5 Ways to Use Client Reviews to Grow Your Business

Good client reviews are a pivotal marketing asset that can be the reason a client prospect takes the next step with you or chooses a competitor. Both the quantity and quality of your reviews are important if you want to stand out and elevate your business.

When I work with clients to transform their digital presence through conversion-focused websites and tightly-engineered sales funnels, reviews are one of the first marketing collateral I look for.

Client Reviews

Why? Because 84% of consumers trust reviews as much as personal recommendations. By focusing your efforts on client reviews, you’ll not only acquire positive reviews more often, but you’ll ensure they’re speaking directly to your prospect’s most pressing concerns. This generates instant trust and positions you as someone who offers a product or service that meets the needs of a prospective client.

In this article, I’ll share five ways to use and improve your reviews to grow your business. Let’s dive into the specific ways you can start improving them today.

No. 1: Exceed client expectations

The best way to ensure you get a good review is to exceed your clients’ expectations. The experience your client has with your brand is the number one variable that will lead to a quality review.

This is good news because the barrier for creating a memorable experience, rather than an average experience, is quite low: make sure your client feels important and pay close attention to the details.

How to do this varies by service or product. For example, one of our clients in the services space sends out their book with other introductory material in the mail. A product-based business sends a handwritten note from the founder, and a thoughtful email sequence about maximizing the value of what they’ve purchased.

By exceeding expectations at each client touch point, your standard of service is more likely to lead to positive client reviews.

No. 2: Know the right time to ask for a review

The second way to improve your client reviews is to ask for them at the right time. A common mistake businesses make is asking for reviews either too early or too late.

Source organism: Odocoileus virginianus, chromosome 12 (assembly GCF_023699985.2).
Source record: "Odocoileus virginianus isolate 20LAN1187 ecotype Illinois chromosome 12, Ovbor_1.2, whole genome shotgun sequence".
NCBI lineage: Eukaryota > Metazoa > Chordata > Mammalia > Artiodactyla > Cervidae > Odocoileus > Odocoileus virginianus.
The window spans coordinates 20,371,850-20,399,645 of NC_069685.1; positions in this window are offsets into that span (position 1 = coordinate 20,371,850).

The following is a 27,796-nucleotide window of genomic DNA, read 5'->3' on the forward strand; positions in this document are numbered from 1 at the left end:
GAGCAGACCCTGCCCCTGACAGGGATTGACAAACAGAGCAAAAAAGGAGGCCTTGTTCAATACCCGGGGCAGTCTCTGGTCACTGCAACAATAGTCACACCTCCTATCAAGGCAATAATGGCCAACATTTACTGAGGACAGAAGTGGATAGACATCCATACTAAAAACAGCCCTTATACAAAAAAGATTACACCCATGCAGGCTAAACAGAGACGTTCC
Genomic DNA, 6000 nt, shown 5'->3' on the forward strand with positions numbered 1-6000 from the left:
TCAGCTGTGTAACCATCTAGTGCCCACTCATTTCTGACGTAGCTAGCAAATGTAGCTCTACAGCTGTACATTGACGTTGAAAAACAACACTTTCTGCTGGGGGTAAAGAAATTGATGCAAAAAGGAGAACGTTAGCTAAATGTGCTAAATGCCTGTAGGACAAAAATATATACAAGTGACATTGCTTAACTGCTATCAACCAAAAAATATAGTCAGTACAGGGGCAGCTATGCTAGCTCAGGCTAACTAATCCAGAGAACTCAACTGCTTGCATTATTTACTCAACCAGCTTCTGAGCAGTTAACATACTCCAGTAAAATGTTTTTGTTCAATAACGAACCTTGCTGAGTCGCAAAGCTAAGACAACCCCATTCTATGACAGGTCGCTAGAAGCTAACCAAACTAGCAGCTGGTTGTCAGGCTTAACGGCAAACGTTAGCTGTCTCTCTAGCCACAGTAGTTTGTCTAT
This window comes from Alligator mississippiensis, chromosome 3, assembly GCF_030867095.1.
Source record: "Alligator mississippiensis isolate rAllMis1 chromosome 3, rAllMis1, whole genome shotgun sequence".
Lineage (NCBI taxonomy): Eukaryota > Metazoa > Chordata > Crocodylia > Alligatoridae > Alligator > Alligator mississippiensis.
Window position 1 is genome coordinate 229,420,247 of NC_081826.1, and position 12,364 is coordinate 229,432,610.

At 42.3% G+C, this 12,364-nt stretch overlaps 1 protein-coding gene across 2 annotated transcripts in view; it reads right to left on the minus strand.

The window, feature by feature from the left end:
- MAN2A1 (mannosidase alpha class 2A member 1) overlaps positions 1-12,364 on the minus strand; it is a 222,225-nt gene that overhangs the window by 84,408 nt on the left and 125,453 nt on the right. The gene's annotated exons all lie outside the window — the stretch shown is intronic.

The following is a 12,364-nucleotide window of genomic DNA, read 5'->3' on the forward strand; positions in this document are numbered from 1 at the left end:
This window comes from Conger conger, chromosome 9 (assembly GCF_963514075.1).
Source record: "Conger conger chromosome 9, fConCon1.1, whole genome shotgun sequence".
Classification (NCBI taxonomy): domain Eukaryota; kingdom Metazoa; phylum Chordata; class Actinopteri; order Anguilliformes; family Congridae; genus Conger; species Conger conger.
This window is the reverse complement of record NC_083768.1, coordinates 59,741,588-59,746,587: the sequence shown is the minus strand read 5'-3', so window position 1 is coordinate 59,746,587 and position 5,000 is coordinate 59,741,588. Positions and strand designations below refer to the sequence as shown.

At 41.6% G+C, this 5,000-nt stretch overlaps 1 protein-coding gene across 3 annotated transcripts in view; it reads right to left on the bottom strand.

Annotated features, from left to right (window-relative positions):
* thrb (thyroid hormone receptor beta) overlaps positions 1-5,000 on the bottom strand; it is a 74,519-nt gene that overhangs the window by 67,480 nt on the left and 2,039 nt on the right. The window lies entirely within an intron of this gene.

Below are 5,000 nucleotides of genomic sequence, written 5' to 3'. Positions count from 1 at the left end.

If you went to an amazing concert six months ago, you’re likely not telling others about it today. As time passes, you forget the details of a particular experience and are less likely to share that experience with others. If you ask too late, your clients will have forgotten key details and moved on.

On the flip side, asking too early may make your client feel rushed and unable to articulate their experience. They may feel like they're being used for marketing collateral when they haven’t even received their final deliverable.

So, when is the best time to ask for a review? Most agree between seven to 30 days is a reasonable window following a purchase or the completion of a project or service. Marketers refer to this as the “honeymoon” period when clients are experiencing the benefits of choosing you and are most likely to be excited and want to share this feeling.

This process of requested reviews can be automated and consistent. I tell my clients to consistently ask for reviews by baking into their internal process after a project is completed or a purchase is made.

No. 3: Make it easy for clients to submit a review

The client review process must be simple, offer easy how-to direction, and use automated tools. You won’t get positive reviews if the process is complex. Only unhappy clients will wish to put in excessive effort. Here’s how to set up a review process that encourages happy clients to share their experiences with your brand.